I live on my own and was immediately thankful as I knew if I had had to deal with another’s concerns, and the possibility of them becoming infected, on top of my own sickness, I would have had my focus split and I needed to put all my attention on monitoring my health and nurturing myself. I cancelled my clients, whom I’d been planning to see on Skype, as I sensed there was going to be no bluffing of my wellness possible. I told a handful of trusted friends so that they would check up on me regularly – I wasn’t planning on dying alone and neglected, but this felt wise, and of course, they would cheer me up with contact which was vital. I had not stockpiled food but I had enough to survive for a week or two at a pinch, and whilst well I’d become uncharacteristically homely and cooked a batch of vegetable soups, now snug in the freezer and perfect for the ailing cook.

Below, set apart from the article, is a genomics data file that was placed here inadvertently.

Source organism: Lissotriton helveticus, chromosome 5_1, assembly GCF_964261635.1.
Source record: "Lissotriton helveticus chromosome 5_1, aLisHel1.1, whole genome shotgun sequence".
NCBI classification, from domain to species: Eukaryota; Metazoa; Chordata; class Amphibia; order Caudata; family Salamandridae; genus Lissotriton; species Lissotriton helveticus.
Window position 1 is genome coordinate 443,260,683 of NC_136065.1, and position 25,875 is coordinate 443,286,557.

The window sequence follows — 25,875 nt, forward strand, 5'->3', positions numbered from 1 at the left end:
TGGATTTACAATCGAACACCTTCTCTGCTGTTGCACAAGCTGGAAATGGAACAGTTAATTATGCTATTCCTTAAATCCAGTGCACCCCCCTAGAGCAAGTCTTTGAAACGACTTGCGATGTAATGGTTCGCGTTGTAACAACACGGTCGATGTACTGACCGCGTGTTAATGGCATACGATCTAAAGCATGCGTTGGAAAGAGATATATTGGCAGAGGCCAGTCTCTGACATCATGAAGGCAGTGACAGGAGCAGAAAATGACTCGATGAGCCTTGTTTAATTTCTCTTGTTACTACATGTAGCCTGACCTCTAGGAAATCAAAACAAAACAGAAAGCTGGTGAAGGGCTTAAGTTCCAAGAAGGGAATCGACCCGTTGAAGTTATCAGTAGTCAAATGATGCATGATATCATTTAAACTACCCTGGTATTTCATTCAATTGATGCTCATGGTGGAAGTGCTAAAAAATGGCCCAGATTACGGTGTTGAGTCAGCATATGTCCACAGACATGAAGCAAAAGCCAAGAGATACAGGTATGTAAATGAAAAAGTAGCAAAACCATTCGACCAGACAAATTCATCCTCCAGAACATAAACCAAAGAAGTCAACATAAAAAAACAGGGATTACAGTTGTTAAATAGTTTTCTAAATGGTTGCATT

I read a few choice articles online about what was emerging about the illness. There was a real shortage of personal records. I was an early adopter, infected before lockdown, and a lot of the earlier victims were still in the midst of their illness and not writing blogs or public diaries about what was going on for them (I certainly didn’t feel like writing this whilst under). I went onto the NHS 111 website and after a couple of brief questions about my symptoms, it informed me I was almost certainly suffering with it and I should stay put. No exercise hour for me – it was bed or couch – with one eye on changes in my breathing which my reading informed me could be a prompt to dial 999.